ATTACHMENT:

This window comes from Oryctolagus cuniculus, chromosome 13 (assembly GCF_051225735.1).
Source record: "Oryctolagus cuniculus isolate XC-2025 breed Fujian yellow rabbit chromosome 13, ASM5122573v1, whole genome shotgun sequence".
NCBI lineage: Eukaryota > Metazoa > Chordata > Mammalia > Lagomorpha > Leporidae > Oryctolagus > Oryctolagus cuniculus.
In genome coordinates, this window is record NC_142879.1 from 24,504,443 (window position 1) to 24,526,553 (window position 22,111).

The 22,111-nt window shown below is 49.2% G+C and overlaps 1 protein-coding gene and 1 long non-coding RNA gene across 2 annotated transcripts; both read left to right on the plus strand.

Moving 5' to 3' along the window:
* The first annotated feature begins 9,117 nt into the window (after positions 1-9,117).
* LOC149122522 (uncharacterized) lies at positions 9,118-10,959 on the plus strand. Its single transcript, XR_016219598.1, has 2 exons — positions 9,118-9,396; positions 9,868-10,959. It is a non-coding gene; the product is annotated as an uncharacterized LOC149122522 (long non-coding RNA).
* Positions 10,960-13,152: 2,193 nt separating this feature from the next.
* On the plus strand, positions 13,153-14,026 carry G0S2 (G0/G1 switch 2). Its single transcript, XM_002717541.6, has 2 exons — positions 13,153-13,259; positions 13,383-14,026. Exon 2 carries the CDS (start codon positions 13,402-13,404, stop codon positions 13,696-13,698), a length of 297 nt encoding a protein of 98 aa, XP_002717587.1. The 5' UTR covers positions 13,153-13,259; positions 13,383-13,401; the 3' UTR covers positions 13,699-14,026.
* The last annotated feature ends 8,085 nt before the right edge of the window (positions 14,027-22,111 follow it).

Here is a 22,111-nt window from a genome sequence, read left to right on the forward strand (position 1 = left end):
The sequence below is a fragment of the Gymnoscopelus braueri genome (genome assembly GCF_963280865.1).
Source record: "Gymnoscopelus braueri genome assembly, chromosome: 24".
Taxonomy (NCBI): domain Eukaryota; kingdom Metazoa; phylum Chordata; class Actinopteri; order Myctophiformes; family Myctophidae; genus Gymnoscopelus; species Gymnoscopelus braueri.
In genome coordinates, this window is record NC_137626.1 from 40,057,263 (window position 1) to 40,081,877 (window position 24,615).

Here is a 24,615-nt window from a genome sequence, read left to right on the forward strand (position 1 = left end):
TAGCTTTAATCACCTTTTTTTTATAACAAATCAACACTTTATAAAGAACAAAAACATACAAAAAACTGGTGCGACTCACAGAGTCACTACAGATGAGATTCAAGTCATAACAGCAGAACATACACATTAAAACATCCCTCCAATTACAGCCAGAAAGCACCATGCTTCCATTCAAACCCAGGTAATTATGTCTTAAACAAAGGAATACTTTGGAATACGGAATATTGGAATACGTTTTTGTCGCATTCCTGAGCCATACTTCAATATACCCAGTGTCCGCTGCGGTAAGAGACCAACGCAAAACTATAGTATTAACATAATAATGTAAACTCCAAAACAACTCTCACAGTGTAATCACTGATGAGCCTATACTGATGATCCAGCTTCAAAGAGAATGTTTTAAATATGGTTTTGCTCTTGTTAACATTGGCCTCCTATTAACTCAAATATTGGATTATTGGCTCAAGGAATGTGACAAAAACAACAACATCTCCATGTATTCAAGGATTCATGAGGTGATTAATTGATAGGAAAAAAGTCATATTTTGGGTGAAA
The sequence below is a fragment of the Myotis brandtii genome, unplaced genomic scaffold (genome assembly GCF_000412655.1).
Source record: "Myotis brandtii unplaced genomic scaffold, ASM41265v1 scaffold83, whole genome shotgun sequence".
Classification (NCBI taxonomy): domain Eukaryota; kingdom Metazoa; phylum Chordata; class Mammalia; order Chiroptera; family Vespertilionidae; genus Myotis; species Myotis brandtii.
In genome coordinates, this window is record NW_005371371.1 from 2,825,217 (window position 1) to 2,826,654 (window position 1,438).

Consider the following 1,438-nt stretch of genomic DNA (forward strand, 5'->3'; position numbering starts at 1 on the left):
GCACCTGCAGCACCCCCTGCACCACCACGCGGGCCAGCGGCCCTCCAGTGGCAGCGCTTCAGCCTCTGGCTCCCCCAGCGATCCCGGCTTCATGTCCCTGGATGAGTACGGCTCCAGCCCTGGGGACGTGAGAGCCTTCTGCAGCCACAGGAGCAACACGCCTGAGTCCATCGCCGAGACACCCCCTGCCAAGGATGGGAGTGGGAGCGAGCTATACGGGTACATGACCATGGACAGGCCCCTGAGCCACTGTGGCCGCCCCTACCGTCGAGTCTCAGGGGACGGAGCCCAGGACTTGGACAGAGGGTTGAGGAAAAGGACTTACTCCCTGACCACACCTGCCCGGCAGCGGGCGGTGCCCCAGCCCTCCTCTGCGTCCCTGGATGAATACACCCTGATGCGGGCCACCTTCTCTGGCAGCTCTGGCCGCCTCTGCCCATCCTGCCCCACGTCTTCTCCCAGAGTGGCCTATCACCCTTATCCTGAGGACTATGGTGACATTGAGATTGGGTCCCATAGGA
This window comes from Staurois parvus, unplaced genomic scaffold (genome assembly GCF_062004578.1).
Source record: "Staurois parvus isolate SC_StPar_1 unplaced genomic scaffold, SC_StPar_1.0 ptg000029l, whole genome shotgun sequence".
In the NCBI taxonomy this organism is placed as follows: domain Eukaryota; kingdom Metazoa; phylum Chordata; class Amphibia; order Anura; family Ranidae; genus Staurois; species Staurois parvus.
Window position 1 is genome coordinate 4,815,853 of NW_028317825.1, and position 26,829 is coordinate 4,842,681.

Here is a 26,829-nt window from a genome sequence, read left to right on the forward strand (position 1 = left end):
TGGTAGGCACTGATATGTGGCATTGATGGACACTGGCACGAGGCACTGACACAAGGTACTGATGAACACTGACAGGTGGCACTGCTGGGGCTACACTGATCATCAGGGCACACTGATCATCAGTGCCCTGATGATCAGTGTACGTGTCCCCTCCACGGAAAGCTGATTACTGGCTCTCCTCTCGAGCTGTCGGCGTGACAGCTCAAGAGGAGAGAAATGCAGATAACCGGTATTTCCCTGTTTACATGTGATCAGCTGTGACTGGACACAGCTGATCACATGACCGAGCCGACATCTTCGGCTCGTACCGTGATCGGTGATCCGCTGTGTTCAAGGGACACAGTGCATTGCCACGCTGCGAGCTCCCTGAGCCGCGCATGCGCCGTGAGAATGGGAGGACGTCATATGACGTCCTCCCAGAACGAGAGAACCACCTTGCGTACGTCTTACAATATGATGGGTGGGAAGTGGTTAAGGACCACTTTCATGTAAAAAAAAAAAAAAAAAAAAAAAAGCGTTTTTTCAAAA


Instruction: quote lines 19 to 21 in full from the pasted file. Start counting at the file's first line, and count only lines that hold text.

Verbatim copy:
The sequence below is a fragment of the Myotis brandtii genome, unplaced genomic scaffold (genome assembly GCF_000412655.1).
Source record: "Myotis brandtii unplaced genomic scaffold, ASM41265v1 scaffold83, whole genome shotgun sequence".
Classification (NCBI taxonomy): domain Eukaryota; kingdom Metazoa; phylum Chordata; class Mammalia; order Chiroptera; family Vespertilionidae; genus Myotis; species Myotis brandtii.